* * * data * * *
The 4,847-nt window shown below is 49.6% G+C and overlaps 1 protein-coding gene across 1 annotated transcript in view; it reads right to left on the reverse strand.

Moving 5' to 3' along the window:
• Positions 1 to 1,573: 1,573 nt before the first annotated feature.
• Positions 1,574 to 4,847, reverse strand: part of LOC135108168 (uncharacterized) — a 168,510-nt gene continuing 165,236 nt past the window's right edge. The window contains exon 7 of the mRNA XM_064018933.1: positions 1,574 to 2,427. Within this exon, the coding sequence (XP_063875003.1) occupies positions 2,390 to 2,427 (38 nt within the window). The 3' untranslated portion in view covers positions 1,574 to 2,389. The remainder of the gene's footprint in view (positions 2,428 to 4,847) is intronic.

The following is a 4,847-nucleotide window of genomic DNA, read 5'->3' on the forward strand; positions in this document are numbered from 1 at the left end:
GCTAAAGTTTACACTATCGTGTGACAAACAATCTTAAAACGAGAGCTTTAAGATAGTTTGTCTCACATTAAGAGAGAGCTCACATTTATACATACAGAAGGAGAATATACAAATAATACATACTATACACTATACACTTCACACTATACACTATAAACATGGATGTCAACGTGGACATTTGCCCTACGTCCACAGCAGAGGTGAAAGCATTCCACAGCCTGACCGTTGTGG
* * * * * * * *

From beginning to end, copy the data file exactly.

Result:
The 4,847-nt window shown below is 49.6% G+C and overlaps 1 protein-coding gene across 1 annotated transcript in view; it reads right to left on the reverse strand.

Moving 5' to 3' along the window:
• Positions 1 to 1,573: 1,573 nt before the first annotated feature.
• Positions 1,574 to 4,847, reverse strand: part of LOC135108168 (uncharacterized) — a 168,510-nt gene continuing 165,236 nt past the window's right edge. The window contains exon 7 of the mRNA XM_064018933.1: positions 1,574 to 2,427. Within this exon, the coding sequence (XP_063875003.1) occupies positions 2,390 to 2,427 (38 nt within the window). The 3' untranslated portion in view covers positions 1,574 to 2,389. The remainder of the gene's footprint in view (positions 2,428 to 4,847) is intronic.

The following is a 4,847-nucleotide window of genomic DNA, read 5'->3' on the forward strand; positions in this document are numbered from 1 at the left end:
GCTAAAGTTTACACTATCGTGTGACAAACAATCTTAAAACGAGAGCTTTAAGATAGTTTGTCTCACATTAAGAGAGAGCTCACATTTATACATACAGAAGGAGAATATACAAATAATACATACTATACACTATACACTTCACACTATACACTATAAACATGGATGTCAACGTGGACATTTGCCCTACGTCCACAGCAGAGGTGAAAGCATTCCACAGCCTGACCGTTGTGG